In the first part of this article covering an introduction to Arachidonic Acid and its effects, together with a summary of the latest scientific research conducted with human subjects, will give you a good idea of its potential as a bodybuilding supplement, and why supplement companies are licking their lips at the prospect of profits.
Molecular Research, the company which originally patented the fatty acid ARA as a bodybuilding supplement have opened the license up, and with it decided to push the envelope with respect to scientific ratification of its benefits to physical composition.
We’ve seen the results from said scientific research and ARA looks like a winner, but before you rush out and throw your hard-earned cash at your local supplement dealer, there’s a few more points we’d like to cover, so that you’re making an informed decision.
What’s Up With Scientific Research?
Money is what’s up.
Money is the currency of corruption, the catalyst of nearly all that is wrong with this world.
Deep, huh?… but do stay with us. We haven’t gone off the deep end just yet.
Scientific research, is theoretically devoid of bias, pure, incorruptible.
Unfortunately, it also costs money. But where you might think there’s some philanthropic Gandalf lookalike sat in a temple signing cheques and giving the go-ahead for this study, or that clinical trial, while monks chant gently across a stunning mountainous backdrop, the reality is much less romantic (or ridiculous).
The two major studies looking at the potential benefits of ARA as a bodybuilding supplement were partially funded by, you’ve guessed it, the founding and principal patent-holding supplement company Molecular Research.
When an advert for some face cream cites a study which proves it can make you look younger, who do you think paid for the study? Sometimes the scientists are even on the same payroll as the company.
The point is: the investors have the money and the motivation to invest in these studies. If they didn’t, we’d have very little to go on, and we mean that in a global context.
Now, this in itself is nothing to get too worked up about. Nor is it anything new. Dig a little deeper than the surface of any scientific paper and you’ll find a similar situation.
There’s just…something not right with that paradigm.
That said, without huge pharmaceutical (and now, nutraceutical) companies doing the hard work, we would be nowhere near the advanced state in medicine and health products that we are today. Their motive might be money, but there are rewards for everyone in the end.
What Does It Mean for ARA?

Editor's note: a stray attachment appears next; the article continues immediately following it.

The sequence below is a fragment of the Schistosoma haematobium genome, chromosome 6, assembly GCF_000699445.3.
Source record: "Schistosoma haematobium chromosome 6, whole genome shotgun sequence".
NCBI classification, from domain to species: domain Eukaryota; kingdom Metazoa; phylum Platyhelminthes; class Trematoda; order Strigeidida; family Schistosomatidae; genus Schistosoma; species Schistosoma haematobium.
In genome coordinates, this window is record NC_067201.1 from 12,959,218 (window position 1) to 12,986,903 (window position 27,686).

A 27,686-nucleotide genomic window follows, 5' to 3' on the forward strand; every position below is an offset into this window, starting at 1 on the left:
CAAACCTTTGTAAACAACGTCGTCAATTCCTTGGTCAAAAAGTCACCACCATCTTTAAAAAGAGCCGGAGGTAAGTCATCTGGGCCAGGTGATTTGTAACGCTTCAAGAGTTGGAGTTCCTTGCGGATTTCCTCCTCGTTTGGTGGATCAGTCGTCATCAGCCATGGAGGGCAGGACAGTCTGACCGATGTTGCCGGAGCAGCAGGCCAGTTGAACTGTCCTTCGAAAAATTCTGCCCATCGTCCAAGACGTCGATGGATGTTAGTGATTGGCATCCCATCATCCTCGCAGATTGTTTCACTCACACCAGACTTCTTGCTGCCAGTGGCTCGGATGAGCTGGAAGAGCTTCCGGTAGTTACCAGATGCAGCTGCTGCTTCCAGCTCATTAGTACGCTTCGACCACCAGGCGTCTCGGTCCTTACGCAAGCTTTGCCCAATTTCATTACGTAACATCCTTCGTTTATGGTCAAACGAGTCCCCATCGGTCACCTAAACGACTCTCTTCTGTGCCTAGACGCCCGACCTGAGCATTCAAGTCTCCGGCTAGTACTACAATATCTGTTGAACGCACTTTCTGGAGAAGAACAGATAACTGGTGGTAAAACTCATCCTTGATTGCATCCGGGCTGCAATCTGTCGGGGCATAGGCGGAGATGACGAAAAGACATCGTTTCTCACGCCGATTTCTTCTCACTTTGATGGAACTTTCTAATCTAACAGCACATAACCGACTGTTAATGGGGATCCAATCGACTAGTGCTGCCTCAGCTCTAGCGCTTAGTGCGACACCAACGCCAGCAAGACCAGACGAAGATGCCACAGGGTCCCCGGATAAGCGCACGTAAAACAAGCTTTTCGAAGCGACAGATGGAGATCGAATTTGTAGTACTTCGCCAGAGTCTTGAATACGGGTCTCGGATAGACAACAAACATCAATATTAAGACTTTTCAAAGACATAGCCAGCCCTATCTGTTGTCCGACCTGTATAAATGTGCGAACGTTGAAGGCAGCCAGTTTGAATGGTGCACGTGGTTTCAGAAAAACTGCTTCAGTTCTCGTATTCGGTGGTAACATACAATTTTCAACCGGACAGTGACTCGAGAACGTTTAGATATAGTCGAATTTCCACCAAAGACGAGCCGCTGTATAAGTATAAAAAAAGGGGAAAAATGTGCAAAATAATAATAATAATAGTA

The first study conducted showed little benefit to the bodybuilder. An increase in power was noted, but where the second study resulted in increased Lean Body Mass, 1RM and Power across the board, the first was a bit of a damp squibb.
Now, the scientific community still has some balls, and so the results were available for public access. Thus, ARA didn’t get quite the springboard the company was hoping for.
Please note that we are not trashing any particular company. In fact, Molecular Research – a company with the word ‘research’ in their name – is one which we respect highly. Put that word above your door and you’d better conduct some f***ing research. Which they do, and they publish it, so that’s good!
The first study (reference link below) had a few differences to the second study referenced in beginning of this article.
- 1000mg of ARA (as opposed to 1500mg in the 2nd study) was used in the first study.
- Each major muscle group was trained twice per week in the first study (as opposed to once in the second study)
- Food was logged closely in the first study to ensure the subjects were taking on an adequate amount of protein for positive nitrogen retention and muscle anabolism (in the second study, participants were told to simply continue with regular dietary habits).
ref. Roberts MD et al. Effects of arachidonic acid supplementation on training adaptations in resistance-trained males. 2007.https://www.ncbi.nlm.nih.gov/pubmed/18045476
None of the above implies foul play by any means, but it makes for an interesting comparison.
A Higher Dose of ARA Supplement
Where protein intake was NOT monitored, along with a higher dose of ARA and more recovery time for the major muscle groups between training sessions, a more significant positive correlation was demonstrated between ARA and muscle growth.
This could look like a case of a company taking a trial-and-error approach to the research until they get the desirable result.
Or, it could simply be that the 1.5 grams of ARA and longer adaptation time are key factors. And surely men who have been serious about bodybuilding for at least 2 years have got their nutrition dialled in!
In the very least, it’s difficult to draw hard conclusions as to ARA’s bodybuilding benefits when the two main studies contradict one another.
What About Side Effects of Arachidonic Acid Supplements?
The dose of Arachidonic Acid involved in the study is far above the RDA from dietary intake alone. Whether this has deleterious effects is up for scientific debate. However, long term use could have some feedback side effects that are undesirable.
Arachidonic Acid is tightly associated with an inflammatory response. In our first article, we highlighted the fact that inflammation is essential for muscle recovery, but may also be negative when outside its normal parameters.
The long term effects of such chronic inflammation have not been studied extensively, and so it remains to be seen – perhaps through user experience – as to whether it is cause for concern.
One concern with any product which encourages inflammation is its effect on certain cancers prone to worsening through such activity. Again there is no firm basis for this concern as of yet but it is unwise to use a supplement of this type if you are suffering from prostate cancer, or any other similar type.
The jury is still out as to the impact on cognitive decline or improvement. ARA may possibly increase markers for Alzheimer’s, but also, paradoxically, improve cognitive function in elderly people.
In this case it might be the dosage which ends up being the critical factor, however, studies are only beginning to increase awareness of what the dosage limits might be.
Arachidonic Acid in Conclusion
Recent research has demonstrated that ARA promotes inflammation, which provides benefits to muscle strength, power and size.
Somewhat in contrast to other studies, the most recent one may have shown more accurately what type of dosage and training regime may be required to get the most from the supplement.
Caution is advised, however, as both research and anecdotal data are in their early days. The supplement industry is largely unregulated and by no means do a couple of well performed clinical trials imply chronic use is totally without risk.
The effects of long term use have not been qualified or quantified and so anyone looking to use ARA as a bodybuilding supplement is advised to approach it in much the same manner as many of the other ‘unknowns’ in the industry: on a cycle by cycle basis.